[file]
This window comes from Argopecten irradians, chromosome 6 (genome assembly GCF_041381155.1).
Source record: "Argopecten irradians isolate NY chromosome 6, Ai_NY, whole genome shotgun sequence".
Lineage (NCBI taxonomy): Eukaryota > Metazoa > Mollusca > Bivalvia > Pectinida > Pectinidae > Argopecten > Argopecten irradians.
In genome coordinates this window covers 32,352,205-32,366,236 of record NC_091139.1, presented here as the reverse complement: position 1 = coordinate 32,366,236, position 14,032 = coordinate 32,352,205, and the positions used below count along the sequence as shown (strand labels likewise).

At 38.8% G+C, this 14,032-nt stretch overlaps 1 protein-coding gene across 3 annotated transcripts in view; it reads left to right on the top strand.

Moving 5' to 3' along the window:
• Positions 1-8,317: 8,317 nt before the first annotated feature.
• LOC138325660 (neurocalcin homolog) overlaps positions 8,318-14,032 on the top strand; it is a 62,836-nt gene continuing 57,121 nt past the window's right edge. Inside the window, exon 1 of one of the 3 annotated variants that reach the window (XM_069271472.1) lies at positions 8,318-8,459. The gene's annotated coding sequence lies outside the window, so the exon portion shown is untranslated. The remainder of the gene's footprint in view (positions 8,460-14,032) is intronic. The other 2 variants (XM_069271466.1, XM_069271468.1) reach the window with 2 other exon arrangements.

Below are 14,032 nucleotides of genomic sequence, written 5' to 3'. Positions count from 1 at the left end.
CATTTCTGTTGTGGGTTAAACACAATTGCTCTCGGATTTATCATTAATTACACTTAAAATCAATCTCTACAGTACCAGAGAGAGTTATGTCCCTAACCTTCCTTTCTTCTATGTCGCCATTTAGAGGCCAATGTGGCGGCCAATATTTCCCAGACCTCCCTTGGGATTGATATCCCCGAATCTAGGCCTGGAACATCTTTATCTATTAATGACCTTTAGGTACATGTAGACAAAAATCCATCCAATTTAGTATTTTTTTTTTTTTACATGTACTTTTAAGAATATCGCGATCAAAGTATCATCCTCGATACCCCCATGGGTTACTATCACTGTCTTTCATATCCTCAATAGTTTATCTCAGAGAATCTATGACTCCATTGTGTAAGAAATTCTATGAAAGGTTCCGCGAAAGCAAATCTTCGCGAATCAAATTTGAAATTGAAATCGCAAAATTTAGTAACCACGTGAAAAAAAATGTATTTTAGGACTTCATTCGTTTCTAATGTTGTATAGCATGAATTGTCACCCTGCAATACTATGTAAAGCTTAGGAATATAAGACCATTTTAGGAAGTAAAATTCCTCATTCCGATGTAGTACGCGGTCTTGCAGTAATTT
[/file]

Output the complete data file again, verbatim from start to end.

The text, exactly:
This window comes from Argopecten irradians, chromosome 6 (genome assembly GCF_041381155.1).
Source record: "Argopecten irradians isolate NY chromosome 6, Ai_NY, whole genome shotgun sequence".
Lineage (NCBI taxonomy): Eukaryota > Metazoa > Mollusca > Bivalvia > Pectinida > Pectinidae > Argopecten > Argopecten irradians.
In genome coordinates this window covers 32,352,205-32,366,236 of record NC_091139.1, presented here as the reverse complement: position 1 = coordinate 32,366,236, position 14,032 = coordinate 32,352,205, and the positions used below count along the sequence as shown (strand labels likewise).

At 38.8% G+C, this 14,032-nt stretch overlaps 1 protein-coding gene across 3 annotated transcripts in view; it reads left to right on the top strand.

Moving 5' to 3' along the window:
• Positions 1-8,317: 8,317 nt before the first annotated feature.
• LOC138325660 (neurocalcin homolog) overlaps positions 8,318-14,032 on the top strand; it is a 62,836-nt gene continuing 57,121 nt past the window's right edge. Inside the window, exon 1 of one of the 3 annotated variants that reach the window (XM_069271472.1) lies at positions 8,318-8,459. The gene's annotated coding sequence lies outside the window, so the exon portion shown is untranslated. The remainder of the gene's footprint in view (positions 8,460-14,032) is intronic. The other 2 variants (XM_069271466.1, XM_069271468.1) reach the window with 2 other exon arrangements.

Below are 14,032 nucleotides of genomic sequence, written 5' to 3'. Positions count from 1 at the left end.
CATTTCTGTTGTGGGTTAAACACAATTGCTCTCGGATTTATCATTAATTACACTTAAAATCAATCTCTACAGTACCAGAGAGAGTTATGTCCCTAACCTTCCTTTCTTCTATGTCGCCATTTAGAGGCCAATGTGGCGGCCAATATTTCCCAGACCTCCCTTGGGATTGATATCCCCGAATCTAGGCCTGGAACATCTTTATCTATTAATGACCTTTAGGTACATGTAGACAAAAATCCATCCAATTTAGTATTTTTTTTTTTTTACATGTACTTTTAAGAATATCGCGATCAAAGTATCATCCTCGATACCCCCATGGGTTACTATCACTGTCTTTCATATCCTCAATAGTTTATCTCAGAGAATCTATGACTCCATTGTGTAAGAAATTCTATGAAAGGTTCCGCGAAAGCAAATCTTCGCGAATCAAATTTGAAATTGAAATCGCAAAATTTAGTAACCACGTGAAAAAAAATGTATTTTAGGACTTCATTCGTTTCTAATGTTGTATAGCATGAATTGTCACCCTGCAATACTATGTAAAGCTTAGGAATATAAGACCATTTTAGGAAGTAAAATTCCTCATTCCGATGTAGTACGCGGTCTTGCAGTAATTT